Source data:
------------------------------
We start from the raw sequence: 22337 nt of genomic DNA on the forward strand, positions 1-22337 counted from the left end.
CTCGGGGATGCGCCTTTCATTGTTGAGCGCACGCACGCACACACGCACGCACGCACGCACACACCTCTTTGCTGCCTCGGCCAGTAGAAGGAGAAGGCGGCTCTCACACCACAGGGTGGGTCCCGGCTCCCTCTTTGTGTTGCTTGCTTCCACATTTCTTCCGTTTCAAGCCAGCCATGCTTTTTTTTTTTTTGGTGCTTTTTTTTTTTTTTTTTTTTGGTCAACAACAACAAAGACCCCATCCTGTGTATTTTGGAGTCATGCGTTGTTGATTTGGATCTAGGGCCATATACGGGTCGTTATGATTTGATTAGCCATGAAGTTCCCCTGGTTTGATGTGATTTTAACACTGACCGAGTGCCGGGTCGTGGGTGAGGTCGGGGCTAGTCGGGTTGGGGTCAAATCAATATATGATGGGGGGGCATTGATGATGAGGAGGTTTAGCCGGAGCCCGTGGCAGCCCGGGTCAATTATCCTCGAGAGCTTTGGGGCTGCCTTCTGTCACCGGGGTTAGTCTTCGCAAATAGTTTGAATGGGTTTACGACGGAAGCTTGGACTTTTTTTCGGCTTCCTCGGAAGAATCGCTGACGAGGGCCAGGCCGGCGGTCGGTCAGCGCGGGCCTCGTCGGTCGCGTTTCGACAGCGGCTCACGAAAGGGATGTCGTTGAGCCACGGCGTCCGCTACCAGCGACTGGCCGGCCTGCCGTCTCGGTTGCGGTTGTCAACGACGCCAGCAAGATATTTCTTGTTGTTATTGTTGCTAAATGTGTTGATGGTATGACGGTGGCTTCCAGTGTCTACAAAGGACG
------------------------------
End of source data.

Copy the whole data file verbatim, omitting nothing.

We start from the raw sequence: 22337 nt of genomic DNA on the forward strand, positions 1-22337 counted from the left end.
CTCGGGGATGCGCCTTTCATTGTTGAGCGCACGCACGCACACACGCACGCACGCACGCACACACCTCTTTGCTGCCTCGGCCAGTAGAAGGAGAAGGCGGCTCTCACACCACAGGGTGGGTCCCGGCTCCCTCTTTGTGTTGCTTGCTTCCACATTTCTTCCGTTTCAAGCCAGCCATGCTTTTTTTTTTTTTGGTGCTTTTTTTTTTTTTTTTTTTTGGTCAACAACAACAAAGACCCCATCCTGTGTATTTTGGAGTCATGCGTTGTTGATTTGGATCTAGGGCCATATACGGGTCGTTATGATTTGATTAGCCATGAAGTTCCCCTGGTTTGATGTGATTTTAACACTGACCGAGTGCCGGGTCGTGGGTGAGGTCGGGGCTAGTCGGGTTGGGGTCAAATCAATATATGATGGGGGGGCATTGATGATGAGGAGGTTTAGCCGGAGCCCGTGGCAGCCCGGGTCAATTATCCTCGAGAGCTTTGGGGCTGCCTTCTGTCACCGGGGTTAGTCTTCGCAAATAGTTTGAATGGGTTTACGACGGAAGCTTGGACTTTTTTTCGGCTTCCTCGGAAGAATCGCTGACGAGGGCCAGGCCGGCGGTCGGTCAGCGCGGGCCTCGTCGGTCGCGTTTCGACAGCGGCTCACGAAAGGGATGTCGTTGAGCCACGGCGTCCGCTACCAGCGACTGGCCGGCCTGCCGTCTCGGTTGCGGTTGTCAACGACGCCAGCAAGATATTTCTTGTTGTTATTGTTGCTAAATGTGTTGATGGTATGACGGTGGCTTCCAGTGTCTACAAAGGACG